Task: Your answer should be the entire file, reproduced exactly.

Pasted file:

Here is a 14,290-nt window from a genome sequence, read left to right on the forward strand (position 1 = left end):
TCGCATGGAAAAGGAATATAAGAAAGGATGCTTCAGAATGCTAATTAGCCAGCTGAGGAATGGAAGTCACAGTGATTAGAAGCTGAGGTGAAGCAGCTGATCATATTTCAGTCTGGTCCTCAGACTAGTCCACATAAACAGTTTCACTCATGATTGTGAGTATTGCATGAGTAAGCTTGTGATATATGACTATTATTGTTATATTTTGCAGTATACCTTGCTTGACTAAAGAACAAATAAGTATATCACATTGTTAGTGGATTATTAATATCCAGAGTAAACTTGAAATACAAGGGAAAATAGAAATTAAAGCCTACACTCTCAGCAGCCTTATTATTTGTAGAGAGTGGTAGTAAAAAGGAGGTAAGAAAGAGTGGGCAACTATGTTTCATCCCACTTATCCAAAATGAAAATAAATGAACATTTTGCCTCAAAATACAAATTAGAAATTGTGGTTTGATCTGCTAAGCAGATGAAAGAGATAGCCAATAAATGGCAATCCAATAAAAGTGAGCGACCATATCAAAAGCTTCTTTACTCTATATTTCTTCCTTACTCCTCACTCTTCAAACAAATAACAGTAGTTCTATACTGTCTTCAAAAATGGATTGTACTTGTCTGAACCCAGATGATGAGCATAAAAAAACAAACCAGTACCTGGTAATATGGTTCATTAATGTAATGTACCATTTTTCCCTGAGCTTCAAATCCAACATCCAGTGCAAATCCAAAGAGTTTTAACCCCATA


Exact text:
Here is a 14,290-nt window from a genome sequence, read left to right on the forward strand (position 1 = left end):
TCGCATGGAAAAGGAATATAAGAAAGGATGCTTCAGAATGCTAATTAGCCAGCTGAGGAATGGAAGTCACAGTGATTAGAAGCTGAGGTGAAGCAGCTGATCATATTTCAGTCTGGTCCTCAGACTAGTCCACATAAACAGTTTCACTCATGATTGTGAGTATTGCATGAGTAAGCTTGTGATATATGACTATTATTGTTATATTTTGCAGTATACCTTGCTTGACTAAAGAACAAATAAGTATATCACATTGTTAGTGGATTATTAATATCCAGAGTAAACTTGAAATACAAGGGAAAATAGAAATTAAAGCCTACACTCTCAGCAGCCTTATTATTTGTAGAGAGTGGTAGTAAAAAGGAGGTAAGAAAGAGTGGGCAACTATGTTTCATCCCACTTATCCAAAATGAAAATAAATGAACATTTTGCCTCAAAATACAAATTAGAAATTGTGGTTTGATCTGCTAAGCAGATGAAAGAGATAGCCAATAAATGGCAATCCAATAAAAGTGAGCGACCATATCAAAAGCTTCTTTACTCTATATTTCTTCCTTACTCCTCACTCTTCAAACAAATAACAGTAGTTCTATACTGTCTTCAAAAATGGATTGTACTTGTCTGAACCCAGATGATGAGCATAAAAAAACAAACCAGTACCTGGTAATATGGTTCATTAATGTAATGTACCATTTTTCCCTGAGCTTCAAATCCAACATCCAGTGCAAATCCAAAGAGTTTTAACCCCATA